Jack McDowell built a high school baseball juggernaut at San Dieguito Academy in Encinitas, California, a pitcher's haven on the outskirts of San Diego.
But by the time his oldest son Lucas graduated, McDowell had other plans. The three-time Major League All-Star and 1993 American League Cy Young Award winner felt the itch to return to the pro game, though he never envisioned it'd be as a manager.
But here he is, having jumped feet-first into his first season managing Ogden in the Los Angeles Dodgers' organization.
"I was kind of looking to see what I wanted to do," said the 48-year-old McDowell, a Van Nuys, California, native. "I'd known (Dodgers VP of Player Development) DeJon Watson for a long time -- from the time we were kids. He had been trying to get me to come to Spring Training to kind of mix back into things, and I was looking to get back into it on one end or another.
"I didn't really go into it with any expectations. Both ends went into it originally trying to get my feet back into pro ball and see what I liked, what I was good at, and see what was the best fit for both. The managerial job opened up, they threw it by me and it didn't take long to decide."
McDowell's Raptors were 10-18 entering Wednesday and out of contention for the first-half title for the Pioneer League's South Division, but the team isn't short on skill. Outfielder Devan Ahart, who was batting .342, is proving to be one of the best leadoff hitters in the league, and catcher Julian Leon, at just 18 years old, is one of the Dodgers' prized prospects.
As a former pitcher, McDowell would like his staff to shrink its plus-5.00 ERA and cut down on its walks, which total more than 100. McDowell acknowledges the teaching aspect of his job, but has also tried to instill a winning attitude.
"You can look at rookie ball any way you want, but we're trying to get their feet wet into this whole thing," he said. "The bottom line is if you're not training a player to become a winner and win games, you're not doing things right."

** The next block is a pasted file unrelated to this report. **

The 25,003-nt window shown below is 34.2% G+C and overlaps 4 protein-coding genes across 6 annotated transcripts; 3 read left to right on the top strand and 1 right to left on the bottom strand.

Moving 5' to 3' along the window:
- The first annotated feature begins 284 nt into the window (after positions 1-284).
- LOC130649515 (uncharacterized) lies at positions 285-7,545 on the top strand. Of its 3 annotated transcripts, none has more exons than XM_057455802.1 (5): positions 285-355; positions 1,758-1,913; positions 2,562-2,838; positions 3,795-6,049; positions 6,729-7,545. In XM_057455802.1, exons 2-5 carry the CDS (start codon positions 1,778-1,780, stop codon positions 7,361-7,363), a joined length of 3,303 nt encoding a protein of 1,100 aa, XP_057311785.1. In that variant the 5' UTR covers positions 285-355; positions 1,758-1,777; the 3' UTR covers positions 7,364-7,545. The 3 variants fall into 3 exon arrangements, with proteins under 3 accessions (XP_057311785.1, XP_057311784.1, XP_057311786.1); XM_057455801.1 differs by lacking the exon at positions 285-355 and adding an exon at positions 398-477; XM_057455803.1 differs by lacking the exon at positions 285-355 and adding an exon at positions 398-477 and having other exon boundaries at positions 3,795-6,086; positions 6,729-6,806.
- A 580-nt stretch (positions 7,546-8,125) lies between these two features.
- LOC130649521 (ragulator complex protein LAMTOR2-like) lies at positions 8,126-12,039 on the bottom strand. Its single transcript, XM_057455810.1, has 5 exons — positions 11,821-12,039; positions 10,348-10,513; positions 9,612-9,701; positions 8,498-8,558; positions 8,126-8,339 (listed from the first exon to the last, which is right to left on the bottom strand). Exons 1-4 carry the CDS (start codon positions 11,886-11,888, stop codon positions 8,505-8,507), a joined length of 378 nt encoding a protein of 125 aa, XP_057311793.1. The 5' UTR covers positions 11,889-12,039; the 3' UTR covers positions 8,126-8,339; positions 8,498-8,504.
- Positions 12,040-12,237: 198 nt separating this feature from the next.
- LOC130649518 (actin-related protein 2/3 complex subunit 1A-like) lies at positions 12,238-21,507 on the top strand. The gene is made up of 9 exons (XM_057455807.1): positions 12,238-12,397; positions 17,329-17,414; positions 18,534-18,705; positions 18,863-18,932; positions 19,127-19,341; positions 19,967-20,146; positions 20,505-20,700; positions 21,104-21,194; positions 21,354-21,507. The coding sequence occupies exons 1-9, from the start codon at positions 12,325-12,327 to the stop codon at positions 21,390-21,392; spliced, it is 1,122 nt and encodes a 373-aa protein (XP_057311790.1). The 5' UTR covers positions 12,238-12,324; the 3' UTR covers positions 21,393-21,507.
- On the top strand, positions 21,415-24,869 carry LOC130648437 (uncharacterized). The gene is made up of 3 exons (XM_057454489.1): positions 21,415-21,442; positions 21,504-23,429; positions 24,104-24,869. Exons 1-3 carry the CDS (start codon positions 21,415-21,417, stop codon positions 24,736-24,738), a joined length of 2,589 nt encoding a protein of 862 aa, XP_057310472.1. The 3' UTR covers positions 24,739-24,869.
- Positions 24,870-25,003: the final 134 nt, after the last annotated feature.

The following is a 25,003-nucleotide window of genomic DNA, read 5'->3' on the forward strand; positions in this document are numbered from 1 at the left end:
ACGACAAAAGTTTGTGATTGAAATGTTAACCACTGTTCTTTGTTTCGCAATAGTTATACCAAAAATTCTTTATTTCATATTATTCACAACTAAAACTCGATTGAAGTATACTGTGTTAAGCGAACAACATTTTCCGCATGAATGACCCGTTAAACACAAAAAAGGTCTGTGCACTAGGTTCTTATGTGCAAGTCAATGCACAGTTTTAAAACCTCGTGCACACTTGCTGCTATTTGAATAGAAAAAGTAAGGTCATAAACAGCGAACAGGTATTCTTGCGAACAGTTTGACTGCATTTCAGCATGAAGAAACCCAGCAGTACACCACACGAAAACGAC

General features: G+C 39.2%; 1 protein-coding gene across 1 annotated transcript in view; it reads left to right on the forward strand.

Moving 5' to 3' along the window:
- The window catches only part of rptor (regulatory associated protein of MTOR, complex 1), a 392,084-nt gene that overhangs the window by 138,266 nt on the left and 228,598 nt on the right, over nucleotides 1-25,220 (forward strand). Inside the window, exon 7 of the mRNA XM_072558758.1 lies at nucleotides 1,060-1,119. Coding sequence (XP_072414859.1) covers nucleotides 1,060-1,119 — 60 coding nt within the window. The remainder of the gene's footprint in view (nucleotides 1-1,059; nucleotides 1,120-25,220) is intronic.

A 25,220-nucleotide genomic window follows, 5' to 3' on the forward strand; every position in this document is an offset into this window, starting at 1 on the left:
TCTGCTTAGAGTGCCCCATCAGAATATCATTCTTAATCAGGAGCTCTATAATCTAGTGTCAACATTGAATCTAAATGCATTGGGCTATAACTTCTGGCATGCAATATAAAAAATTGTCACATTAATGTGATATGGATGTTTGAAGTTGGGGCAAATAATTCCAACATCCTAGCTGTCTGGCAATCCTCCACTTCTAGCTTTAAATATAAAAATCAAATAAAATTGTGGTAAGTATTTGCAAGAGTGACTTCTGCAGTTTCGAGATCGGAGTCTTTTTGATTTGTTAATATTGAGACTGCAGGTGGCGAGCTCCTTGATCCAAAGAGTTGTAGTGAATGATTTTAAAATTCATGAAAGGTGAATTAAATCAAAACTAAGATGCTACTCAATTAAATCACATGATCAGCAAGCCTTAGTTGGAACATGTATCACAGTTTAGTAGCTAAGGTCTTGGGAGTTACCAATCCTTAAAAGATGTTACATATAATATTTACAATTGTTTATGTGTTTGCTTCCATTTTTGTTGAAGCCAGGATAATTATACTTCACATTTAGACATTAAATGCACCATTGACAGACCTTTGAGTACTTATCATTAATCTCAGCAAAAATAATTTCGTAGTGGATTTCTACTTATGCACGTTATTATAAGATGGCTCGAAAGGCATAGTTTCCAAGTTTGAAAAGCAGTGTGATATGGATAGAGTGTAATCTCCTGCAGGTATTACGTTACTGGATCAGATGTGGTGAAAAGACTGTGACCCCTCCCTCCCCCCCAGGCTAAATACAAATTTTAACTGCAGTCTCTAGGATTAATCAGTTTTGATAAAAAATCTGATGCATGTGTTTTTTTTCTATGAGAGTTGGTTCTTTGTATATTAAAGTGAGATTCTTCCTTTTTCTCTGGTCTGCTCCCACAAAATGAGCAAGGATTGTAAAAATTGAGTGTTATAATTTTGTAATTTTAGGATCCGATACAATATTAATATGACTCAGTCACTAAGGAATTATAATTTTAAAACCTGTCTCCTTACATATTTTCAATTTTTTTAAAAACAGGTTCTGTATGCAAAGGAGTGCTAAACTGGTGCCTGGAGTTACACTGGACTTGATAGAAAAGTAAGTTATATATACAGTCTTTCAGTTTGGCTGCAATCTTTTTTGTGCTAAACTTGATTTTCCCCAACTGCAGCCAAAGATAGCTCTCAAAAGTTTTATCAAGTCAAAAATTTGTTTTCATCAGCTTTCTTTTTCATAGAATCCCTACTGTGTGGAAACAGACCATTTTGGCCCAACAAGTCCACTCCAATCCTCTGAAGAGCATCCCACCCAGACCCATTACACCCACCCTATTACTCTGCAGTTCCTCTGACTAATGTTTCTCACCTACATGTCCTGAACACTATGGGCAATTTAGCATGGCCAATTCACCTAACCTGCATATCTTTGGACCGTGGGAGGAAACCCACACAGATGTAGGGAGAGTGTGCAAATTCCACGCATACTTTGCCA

McDowell, a right-hander, won 127 games in 12 seasons with the White Sox, Yankees, Indians and Angels. He went 22-10 with a 3.37 ERA to win the Cy Young Award in 1993.
He's not sure how long his managerial experiment will continue, but he's learning as he goes, too.
"I didn't come in here thinking I'm going to be a big league manager someday," McDowell said. "Do I think I can do it? Yes. I don't think it's anything crazy. As far as being a pitcher, people have already been knocking down those walls and realizing that it doesn't make a hill of beans what position you played. Ninety percent of managing a team from the baseball end of it is managing a pitching staff anyway.
"I'm just going to do the best I can, learn as much as I can, spread as much knowledge as I can this year, and I think we'll both probably evaluate it at the end of the year and see where the match is."
More on Mahle: Billings right-hander Tyler Mahle's shutout on July 13 was the first nine-inning shutout for the Mustangs since Jim Paduch threw a no-hitter in Game 2 of the 2003 league championship series against Provo on Sept. 12, 2003. Mahle allowed just three hits while striking out six and not giving up a walk. He required just 80 pitches.
Strong start: Grand Junction lefty Kyle Freeland, the No. 8 overall pick in the 2014 Draft, threw two scoreless innings with two strikeouts in his pro debut July 9 against Missoula. He followed it up five days later by allowing one run in three innings against Helena. Freeland, renowned for his control, has yet to walk a batter.
Making it count: Orem shortstop Zach Houchins is a run-producing machine. Through 28 games, Houchins led the league in both runs scored (29) and RBIs (28). His 57 runs accounted for 27 percent of the team's league-high 211 runs scored. Entering Wednesday, Houchins was hitting .371, third-best in the league.